That is, in the active steering system according to an aspect of the present invention, the steering motor 65 may be driven at the step interval at which the relationship between the belt edge signal and the step number of the steering motor 65 satisfies the quadratic function (the quadratic coefficient graph of FIG. 9 is applied). In the case in which the step of the steering motor 65 is adjusted, for example, according to the quadratic function of FIG. 8 (steering motor step=balance point ±[a(V−Vo)2+b]), when the amount of weaving of the belt 30 is great as the belt 30 is away from the balance point, the steering motor 65 is driven at a relatively large step interval so that an adjustment of the step number is made quickly. Accordingly, the belt 30 moves quickly toward the balance point (toward the center of the photodetector 53). At around the balance point where the amount of weaving of the belt 30 is small, the steering motor 65 is driven at a relatively small step interval so that the adjustment of the step number is made slowly. Accordingly, the adjustment of the position of the belt 30 is made slowly. That is, the belt 30 quickly moves near to the balance point in the widthwise direction and then moves slowly around the balance point. As a result, the belt 30 can move near the balance point in a short time and, when the adjustment is made with respect to the balance point, the amount of weaving of the belt 30 is considerably reduced. Thus, the weaving of the belt 30 is minimized so that an optimal belt steering is possible.

Here, the quadratic function graph of the step number of the steering motor 65, with respect to the belt edge signal shown in FIG. 9, shows a case in which the step of the steering motor 65 corresponding to the balance point is 100 steps. Further, the reference belt edge signal Vo is 2.5 volts in the step function of the steering motor 65 of FIG. 8. A coefficient a of a quadratic term in the step function of the steering motor 65 of FIG. 8 denotes a slope.

Meanwhile, according to the active steering system of an aspect of the present invention, as shown in FIG. 9, because the step number of the steering motor 65 with respect to the position of the belt 30 in the main scanning direction (the size of the belt edge signal) can be set as a fixed value, even when the balance point changes during the operation of the belt system, a stable belt steering is possible. For example, when the balance point is changed in the image forming apparatus by the pressing or pressure removing actions of a fusing unit or a developing unit, or jitter due to feeding of sheets of thick paper by moving the steering motor 65 at the step number corresponding to the new balance point, the edge of the belt 30 is moved to the position corresponding to the change in the position of the step of the steering motor 65 from the center of the photodetector 53. When the belt 30 is stably controlled at the position deviating from the center of the photodetector 53, although the amount of weaving of the belt 30 may slightly increase, such increase is not so great to generate deviation of the image.

FIG. 11 shows the belt edge signal when the steering motor 65 is driven at a ±0.75 step interval (a 100±0.75 step graph of FIG. 8 is applied). FIG. 12 shows the belt edge signal when the steering motor 65 is driven at the step interval at which the relationship of the belt edge signal and the step number of the steering motor 65 satisfies the quadratic function (the quadratic coefficient graph of FIG. 8 is applied). FIGS. 11 and 12 show results of the cases in which the reference belt edge signal Vo is 2.5 volts when the edge of the belt 30 is disposed at the center of the photodetector 53, and in which the belt edge signal changes by 0.1 volts when the edge of the belt 30 deviates 0.1 mm from the center of the photodetector 53.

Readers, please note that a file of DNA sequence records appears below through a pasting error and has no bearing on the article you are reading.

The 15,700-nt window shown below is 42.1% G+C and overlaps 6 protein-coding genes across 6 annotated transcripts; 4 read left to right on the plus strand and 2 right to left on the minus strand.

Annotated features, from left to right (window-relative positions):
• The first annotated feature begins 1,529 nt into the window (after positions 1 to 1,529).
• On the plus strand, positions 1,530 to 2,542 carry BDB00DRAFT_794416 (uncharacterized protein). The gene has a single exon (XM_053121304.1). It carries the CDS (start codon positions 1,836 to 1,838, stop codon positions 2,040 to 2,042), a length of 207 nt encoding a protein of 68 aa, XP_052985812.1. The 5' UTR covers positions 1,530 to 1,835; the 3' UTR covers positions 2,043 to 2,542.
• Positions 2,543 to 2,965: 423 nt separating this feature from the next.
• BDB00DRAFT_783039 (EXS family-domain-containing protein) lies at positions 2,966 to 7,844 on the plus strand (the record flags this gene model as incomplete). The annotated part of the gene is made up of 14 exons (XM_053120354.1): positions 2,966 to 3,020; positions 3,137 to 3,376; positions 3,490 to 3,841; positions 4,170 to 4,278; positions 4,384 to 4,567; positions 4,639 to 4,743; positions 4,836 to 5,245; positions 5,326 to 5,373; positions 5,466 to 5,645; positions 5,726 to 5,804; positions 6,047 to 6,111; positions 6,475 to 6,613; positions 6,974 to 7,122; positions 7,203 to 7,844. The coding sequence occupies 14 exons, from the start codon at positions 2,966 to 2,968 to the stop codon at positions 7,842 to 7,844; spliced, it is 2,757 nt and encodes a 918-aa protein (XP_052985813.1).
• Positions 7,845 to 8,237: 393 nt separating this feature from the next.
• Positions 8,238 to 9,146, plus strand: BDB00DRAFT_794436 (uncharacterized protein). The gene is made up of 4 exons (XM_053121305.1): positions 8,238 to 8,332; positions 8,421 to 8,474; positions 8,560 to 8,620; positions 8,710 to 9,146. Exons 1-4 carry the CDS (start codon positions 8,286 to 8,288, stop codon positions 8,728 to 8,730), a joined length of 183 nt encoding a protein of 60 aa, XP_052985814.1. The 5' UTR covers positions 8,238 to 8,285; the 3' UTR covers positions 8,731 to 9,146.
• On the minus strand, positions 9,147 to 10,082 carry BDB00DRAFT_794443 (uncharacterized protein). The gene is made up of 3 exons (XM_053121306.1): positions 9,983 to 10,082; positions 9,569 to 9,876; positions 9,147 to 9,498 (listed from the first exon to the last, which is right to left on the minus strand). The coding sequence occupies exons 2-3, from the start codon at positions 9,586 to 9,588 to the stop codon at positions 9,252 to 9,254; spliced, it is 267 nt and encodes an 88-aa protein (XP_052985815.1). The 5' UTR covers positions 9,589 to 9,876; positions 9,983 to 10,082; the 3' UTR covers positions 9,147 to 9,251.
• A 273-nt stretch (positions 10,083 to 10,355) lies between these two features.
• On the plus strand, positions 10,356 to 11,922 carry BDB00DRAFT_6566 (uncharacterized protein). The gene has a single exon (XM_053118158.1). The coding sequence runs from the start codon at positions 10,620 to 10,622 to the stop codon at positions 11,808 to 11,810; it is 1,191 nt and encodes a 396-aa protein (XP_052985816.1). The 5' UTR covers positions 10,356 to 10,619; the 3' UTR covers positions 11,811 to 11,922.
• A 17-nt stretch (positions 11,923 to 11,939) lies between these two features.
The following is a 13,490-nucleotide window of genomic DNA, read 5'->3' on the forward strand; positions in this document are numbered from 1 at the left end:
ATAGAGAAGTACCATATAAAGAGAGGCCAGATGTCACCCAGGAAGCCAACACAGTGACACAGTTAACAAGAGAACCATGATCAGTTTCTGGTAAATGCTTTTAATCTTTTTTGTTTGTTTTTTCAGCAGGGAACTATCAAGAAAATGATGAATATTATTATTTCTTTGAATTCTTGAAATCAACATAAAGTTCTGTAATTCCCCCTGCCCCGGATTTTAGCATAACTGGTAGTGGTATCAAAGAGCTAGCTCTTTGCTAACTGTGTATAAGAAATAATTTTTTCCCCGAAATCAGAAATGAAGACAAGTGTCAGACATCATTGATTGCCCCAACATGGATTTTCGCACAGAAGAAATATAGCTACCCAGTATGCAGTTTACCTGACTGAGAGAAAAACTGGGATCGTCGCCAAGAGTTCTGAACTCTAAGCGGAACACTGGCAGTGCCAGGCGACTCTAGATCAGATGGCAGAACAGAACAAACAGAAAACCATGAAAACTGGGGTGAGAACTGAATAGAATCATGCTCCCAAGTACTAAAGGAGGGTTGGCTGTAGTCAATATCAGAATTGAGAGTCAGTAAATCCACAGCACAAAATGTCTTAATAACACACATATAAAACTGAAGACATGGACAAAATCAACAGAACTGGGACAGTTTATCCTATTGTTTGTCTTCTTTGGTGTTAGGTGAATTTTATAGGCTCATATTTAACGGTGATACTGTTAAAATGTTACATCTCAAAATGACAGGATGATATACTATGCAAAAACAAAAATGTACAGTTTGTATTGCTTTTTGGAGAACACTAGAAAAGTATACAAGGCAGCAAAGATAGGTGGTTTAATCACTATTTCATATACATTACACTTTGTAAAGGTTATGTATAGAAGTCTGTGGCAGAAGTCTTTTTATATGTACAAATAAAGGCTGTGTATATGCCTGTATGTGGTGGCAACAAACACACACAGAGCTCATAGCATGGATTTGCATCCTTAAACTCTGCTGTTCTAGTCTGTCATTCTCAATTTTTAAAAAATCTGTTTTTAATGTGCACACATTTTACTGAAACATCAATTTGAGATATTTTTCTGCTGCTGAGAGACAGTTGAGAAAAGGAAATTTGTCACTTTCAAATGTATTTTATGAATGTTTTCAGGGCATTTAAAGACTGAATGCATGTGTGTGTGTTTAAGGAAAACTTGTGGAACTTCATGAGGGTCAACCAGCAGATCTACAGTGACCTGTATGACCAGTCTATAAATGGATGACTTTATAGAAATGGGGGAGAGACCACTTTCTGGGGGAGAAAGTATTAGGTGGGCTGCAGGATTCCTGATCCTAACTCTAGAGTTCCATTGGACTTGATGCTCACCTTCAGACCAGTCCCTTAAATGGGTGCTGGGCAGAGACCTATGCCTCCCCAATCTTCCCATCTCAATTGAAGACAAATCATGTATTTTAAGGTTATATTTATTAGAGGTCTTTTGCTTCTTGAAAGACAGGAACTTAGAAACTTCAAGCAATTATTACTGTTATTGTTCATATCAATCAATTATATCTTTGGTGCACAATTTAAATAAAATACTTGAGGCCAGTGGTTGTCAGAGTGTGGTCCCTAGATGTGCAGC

In FIG. 11, the belt 30 is controlled at a position deviating 0.25 mm from the center of the photodetector 53 (the belt edge signal of 2.25 volts), that is, at the position of 2.25 mm assuming that the center of the photodetector 53 is located at the position of 2.5 mm. Although the above result is due to an incorrect balance point, because the amount of weaving of the belt 30 is quite small, registration is not affected at all. In FIG. 12, the belt 30 is controlled at the position deviating 0.05 mm from the center of the photodetector 53 (the belt edge signal of 2.45 volts), that is, at the position of 2.45 mm assuming that the center of the photodetector 53 is located at the position of 2.5 mm, which is due to an error in an output of the photodetector 53. As can be seen from FIGS. 11 and 12, the active steering system, according to an aspect of the present invention, although the balance point changes, the position of the belt 30 in the widthwise direction can be controlled very stably with respect to the new balance point.

Here, test conditions used to obtain the results of FIGS. 11 and 12 are as follows. The photoreceptor belt having a length of 32 inches is used and is connected as the belt 30. The step of a seam at the connected portion of the photoreceptor belt is about 330 μm and a parallelism thereof is 51 μm. The belt 30 is driven at a speed of 3.2 inches per second and the output of the photodetector 53 is averaged for 5 seconds. A minimum step interval of the steering motor 65 is 0.25 steps in a reduction ratio of 1:4. Accordingly, the steering roller 33 rotates by 0.2250. PD S6967 with a 5 mm window manufactured by HAMAMATSU is used as the photodetector 53. A maximum output (a maximum value of a belt edge signal) of the photodetector 53 is set to 5 volts. In this state, when the edge of the belt 30 moves by 1 mm on the photodetector 53, the size of the belt edge signal is changed by 1 volt. From the test result, it can be seen that there is a change in voltage of maximum 330 mV, which is due to the step of the seam. Thus, in FIGS. 11 and 12, maximum weaving amounts of the belt 30 excluding the effect by the shape of the belt 30 are 22 μm and 8 μm, respectively. Also, in FIGS. 11 and 12, the amounts (speed) of weaving of the belt 30 are 0.013 μm and 0.006 μm during 1 second, respectively.